77.Baracchini, C, Pieroni, A, Kneihsl, M, et al. Practice recommendations for neurovascular ultrasound investigations of acute stroke patients in the setting of the COVID-19 pandemic: an expert consensus from the European Society of Neurosonology and Cerebral Hemodynamics. Eur J Neurol. Epub ahead of print 19 May 2020. DOI: 10.1111/ene.14334.
Google Scholar | Crossref
78.Aguiar, de, Sousa, D, Van der Worp, HB, Caso, V, et al. Maintaining stroke care in Europe during the COVID-19 pandemic: results from an international survey of stroke professionals and practice recommendations from the European Stroke Organisation. Eur Stroke J 2020; 5: 230–236.
Google Scholar | SAGE Journals
79.Giorgianni, A, Vinacci, G, Agosti, E, et al. Neuroradiological features in COVID-19 patients: first evidence in a complex scenario. J Neuroradiol 2020; 47: 474–476.
Google Scholar | Crossref | Medline
80.Sharifi-Razavi, A, Karimi, N, Rouhani, N. COVID-19 and intracerebral haemorrhage: causative or coincidental? New Microbes New Infect 2020; 35: 100669.
Google Scholar | Crossref | Medline
81.Bao, Y, Lin, SY, Cheng, ZH, et al. Clinical features of COVID-19 in a young man with massive cerebral hemorrhage-case report. SN Compr Clin Med. Epub ahead of print 23 May 2020. DOI: 10.1007/s42399-020-00315-y.
Google Scholar | Crossref
82.Khattar, NK, Sharma, M, McCallum, AP, et al. Intracranial hemorrhage in a young COVID-19 patient. Interdiscip Neurosurg 2020; 22: 100878.
Google Scholar | Crossref | Medline
83.Daci, R, Kennelly, M, Ferris, A, et al. Bilateral basal ganglia hemorrhage in a patient with confirmed COVID-19. AJNR Am J Neuroradiol 2020; 41: 1797–1799.
Google Scholar | Crossref | Medline
84.Agarwal, A, Vishnu, VY, Vibha, D, et al. Intracerebral hemorrhage and SARS-CoV-2: association or causation. Ann Indian Acad Neurol 2020; 23: 261–264.
Google Scholar | Medline
85.Benger, M, Williams, O, Siddiqui, J, et al. Intracerebral haemorrhage and COVID-19: clinical characteristics from a case series. Brain Behav Immun 2020; 88: 940–944.
Google Scholar | Crossref | Medline
86.Craen, A, Logan, G, Ganti, L. Novel coronavirus disease 2019 and subarachnoid hemorrhage: a case report. Cureus 2020; 12: e7846.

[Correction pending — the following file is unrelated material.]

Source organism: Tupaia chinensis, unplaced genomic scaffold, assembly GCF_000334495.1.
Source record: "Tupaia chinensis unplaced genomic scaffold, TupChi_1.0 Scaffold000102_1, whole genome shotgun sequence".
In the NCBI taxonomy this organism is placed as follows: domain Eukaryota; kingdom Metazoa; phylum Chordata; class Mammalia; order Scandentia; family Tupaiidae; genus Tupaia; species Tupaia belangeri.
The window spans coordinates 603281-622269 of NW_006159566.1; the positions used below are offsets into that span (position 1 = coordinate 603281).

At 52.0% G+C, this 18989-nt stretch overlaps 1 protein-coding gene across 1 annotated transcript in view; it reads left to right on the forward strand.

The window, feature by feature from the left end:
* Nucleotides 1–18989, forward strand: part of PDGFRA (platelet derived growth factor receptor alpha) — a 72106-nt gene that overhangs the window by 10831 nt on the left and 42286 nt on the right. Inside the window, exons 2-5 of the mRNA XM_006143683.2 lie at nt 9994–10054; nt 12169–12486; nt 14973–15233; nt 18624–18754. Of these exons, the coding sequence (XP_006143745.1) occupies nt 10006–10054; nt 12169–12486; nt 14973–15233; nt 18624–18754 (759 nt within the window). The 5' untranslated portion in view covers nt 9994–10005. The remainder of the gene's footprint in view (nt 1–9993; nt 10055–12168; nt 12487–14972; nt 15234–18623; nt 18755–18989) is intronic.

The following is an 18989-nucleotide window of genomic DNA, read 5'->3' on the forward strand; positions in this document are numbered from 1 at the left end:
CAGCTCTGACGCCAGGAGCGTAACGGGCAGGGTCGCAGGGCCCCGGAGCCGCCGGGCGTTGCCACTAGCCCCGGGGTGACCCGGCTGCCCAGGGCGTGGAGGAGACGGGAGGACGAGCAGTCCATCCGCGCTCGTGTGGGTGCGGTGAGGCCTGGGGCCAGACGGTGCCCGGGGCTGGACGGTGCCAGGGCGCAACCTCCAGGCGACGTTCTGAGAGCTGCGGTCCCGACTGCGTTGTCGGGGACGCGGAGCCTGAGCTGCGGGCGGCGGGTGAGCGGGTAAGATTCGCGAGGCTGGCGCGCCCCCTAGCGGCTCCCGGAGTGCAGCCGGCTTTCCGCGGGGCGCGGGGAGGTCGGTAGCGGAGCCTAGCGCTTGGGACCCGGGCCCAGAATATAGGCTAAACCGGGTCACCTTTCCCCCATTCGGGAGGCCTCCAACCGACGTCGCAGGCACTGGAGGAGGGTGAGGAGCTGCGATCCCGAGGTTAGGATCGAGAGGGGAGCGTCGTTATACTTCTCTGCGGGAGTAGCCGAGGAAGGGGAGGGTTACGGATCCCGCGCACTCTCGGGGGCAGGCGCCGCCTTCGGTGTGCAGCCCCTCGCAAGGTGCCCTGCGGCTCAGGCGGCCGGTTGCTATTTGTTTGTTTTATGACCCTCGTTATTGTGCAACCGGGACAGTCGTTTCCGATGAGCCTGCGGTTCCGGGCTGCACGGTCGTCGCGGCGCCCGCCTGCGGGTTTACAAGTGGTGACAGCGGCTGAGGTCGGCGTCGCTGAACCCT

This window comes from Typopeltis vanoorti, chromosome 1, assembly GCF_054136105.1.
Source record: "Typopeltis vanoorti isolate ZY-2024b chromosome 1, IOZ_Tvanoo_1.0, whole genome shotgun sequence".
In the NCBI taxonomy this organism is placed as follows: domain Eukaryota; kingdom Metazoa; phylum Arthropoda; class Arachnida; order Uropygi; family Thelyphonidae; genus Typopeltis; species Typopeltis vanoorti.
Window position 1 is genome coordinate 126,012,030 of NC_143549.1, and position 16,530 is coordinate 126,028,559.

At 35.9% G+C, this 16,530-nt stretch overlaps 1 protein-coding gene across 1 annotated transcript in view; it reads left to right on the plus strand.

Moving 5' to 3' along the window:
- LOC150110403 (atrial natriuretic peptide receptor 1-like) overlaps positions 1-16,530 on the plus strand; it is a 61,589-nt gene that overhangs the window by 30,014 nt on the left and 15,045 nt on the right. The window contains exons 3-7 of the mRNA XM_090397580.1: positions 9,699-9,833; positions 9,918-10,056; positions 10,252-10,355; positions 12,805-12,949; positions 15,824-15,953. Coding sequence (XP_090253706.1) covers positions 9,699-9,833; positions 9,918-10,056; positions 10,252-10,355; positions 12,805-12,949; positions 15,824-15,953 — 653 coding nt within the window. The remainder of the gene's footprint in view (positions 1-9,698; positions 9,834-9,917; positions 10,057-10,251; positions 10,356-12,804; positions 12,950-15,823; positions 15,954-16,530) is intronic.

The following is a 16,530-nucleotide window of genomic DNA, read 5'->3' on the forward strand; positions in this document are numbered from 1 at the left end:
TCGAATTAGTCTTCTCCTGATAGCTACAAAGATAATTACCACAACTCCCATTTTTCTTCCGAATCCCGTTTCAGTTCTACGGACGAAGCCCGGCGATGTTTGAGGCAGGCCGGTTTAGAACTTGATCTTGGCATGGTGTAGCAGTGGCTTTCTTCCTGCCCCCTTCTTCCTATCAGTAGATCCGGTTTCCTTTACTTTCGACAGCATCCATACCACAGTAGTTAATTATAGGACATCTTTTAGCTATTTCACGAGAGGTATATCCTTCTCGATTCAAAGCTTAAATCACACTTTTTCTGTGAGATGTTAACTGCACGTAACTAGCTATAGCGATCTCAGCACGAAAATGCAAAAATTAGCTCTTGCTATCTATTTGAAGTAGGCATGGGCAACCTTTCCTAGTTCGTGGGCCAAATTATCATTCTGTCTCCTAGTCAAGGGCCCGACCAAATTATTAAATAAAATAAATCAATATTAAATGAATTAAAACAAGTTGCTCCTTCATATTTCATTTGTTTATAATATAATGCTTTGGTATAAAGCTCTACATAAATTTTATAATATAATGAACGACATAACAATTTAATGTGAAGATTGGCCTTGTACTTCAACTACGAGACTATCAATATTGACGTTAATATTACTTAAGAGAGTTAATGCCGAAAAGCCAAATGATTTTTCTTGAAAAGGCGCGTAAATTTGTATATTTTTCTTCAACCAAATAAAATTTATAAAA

Google Scholar | Medline
87.Benussi, A, Pilotto, A, Premi, E, et al. Clinical characteristics and outcomes of inpatients with neurologic disease and COVID-19 in Brescia, Lombardy, Italy. Neurology 2020; 95: e910–e920.
Google Scholar | Crossref | Medline
88.Kremer, S, Lersy, F, de Sèze, J, et al. Brain MRI findings in severe COVID-19: a retrospective observational study. Radiology 2020; 297: E242–E251.
Google Scholar | Crossref | Medline
89.Breit, H, Jhaveri, M, John, S. Concomitant delayed posthypoxic leukoencephalopathy and critical illness microbleeds. Neurol Clin Pract 2018; 8: e31–e33.
Google Scholar | Crossref | Medline
90.Fanou, EM, Coutinho, JM, Shannon, P, et al. Critical illness-associated cerebral microbleeds. Stroke 2017; 48: 1085–1087.
Google Scholar | Crossref | Medline
91.Llitjos, J-F, Leclerc, M, Chochois, C, et al. High incidence of venous thromboembolic events in anticoagulated severe COVID-19 patients. J Thromb Haemost 2020; 18: 1743–1746.
Google Scholar | Crossref | Medline
92.Cavalcanti, DD, Raz, E, Shapiro, M, et al. Cerebral venous thrombosis associated with COVID-19. AJNR Am J Neuroradiol 2020; 41: 1370–1376.
Google Scholar | Crossref | Medline
93.Klein, DE, Libman, R, Kirsch, C, et al. Cerebral venous thrombosis: a typical presentation of COVID-19 in the young. J Stroke Cerebrovasc Dis 2020; 29: 104989.
Google Scholar | Crossref
94.Garaci, F, Di Giuliano, F, Picchi, E, et al. Venous cerebral thrombosis in COVID-19 patient. J Neurol Sci 2020; 414: 116871.
Google Scholar | Crossref | Medline
95.Hemasian, H, Ansari, B. First case of Covid-19 presented with cerebral venous thrombosis: a rare and dreaded case. Rev Neurol (Paris) 2020; 176: 521–523.
Google Scholar | Crossref | Medline
96.Hughes, C, Nichols, T, Pike, M, et al. Cerebral venous sinus thrombosis as a presentation of COVID-19. Eur J Case Rep Intern Med 2020; 7: 001691.
Google Scholar | Medline
97.Bolaji, P, Kukoyi, B, Ahmad, N, et al. Extensive cerebral venous sinus thrombosis: a potential complication in a patient with COVID-19 disease. BMJ Case Rep 2020; 13: e236820.
Google Scholar | Crossref | Medline
98.Poillon, G, Obadia, M, Perrin, M, et al. Cerebral venous thrombosis associated with COVID-19 infection: causality or coincidence? J Neuroradiol. Epub ahead of print 11 May 2020. DOI: 10.1016/j.neurad.2020.05.003.
Google Scholar | Crossref
99.Roy-Gash, F, De Mesmay, M, Devys, J-M, et al. COVID-19-associated acute cerebral venous thrombosis: clinical, CT, MRI and EEG features. Crit Care 2020; 24: 419.
Google Scholar | Crossref | Medline
100.Baudar, C, Duprez, T, Kassab, A, et al. COVID-19 as triggering co-factor for cortical cerebral venous thrombosis? J Neuroradiol. Epub ahead of print 27 June 2020. DOI: 10.1016/j.neurad.2020.06.008.
Google Scholar | Crossref
101.Chougar, L, Mathon, B, Weiss, N, et al. Atypical deep cerebral vein thrombosis with hemorrhagic venous infarction in a patient positive for COVID-19. AJNR Am J Neuroradiol 2020; 41: 1377–1379.
Google Scholar | Crossref | Medline
102.Shakibajahromi, B, Borhani-Haghighi, A, Haseli, S, et al. Cerebral venous sinus thrombosis might be under-diagnosed in the COVID-19 era. eNeurologicalSci 2020; 20: 100256.
Google Scholar | Crossref | Medline
103.Argirò, R, Cirelli, C, Sgreccia, A, et al. Cerebral hemorrhage related to vein thrombosis in Covid-19 patients in different Italian hospitals: view point for clinical and imaging implications. J Neurol Sci 2020; 416: 117023.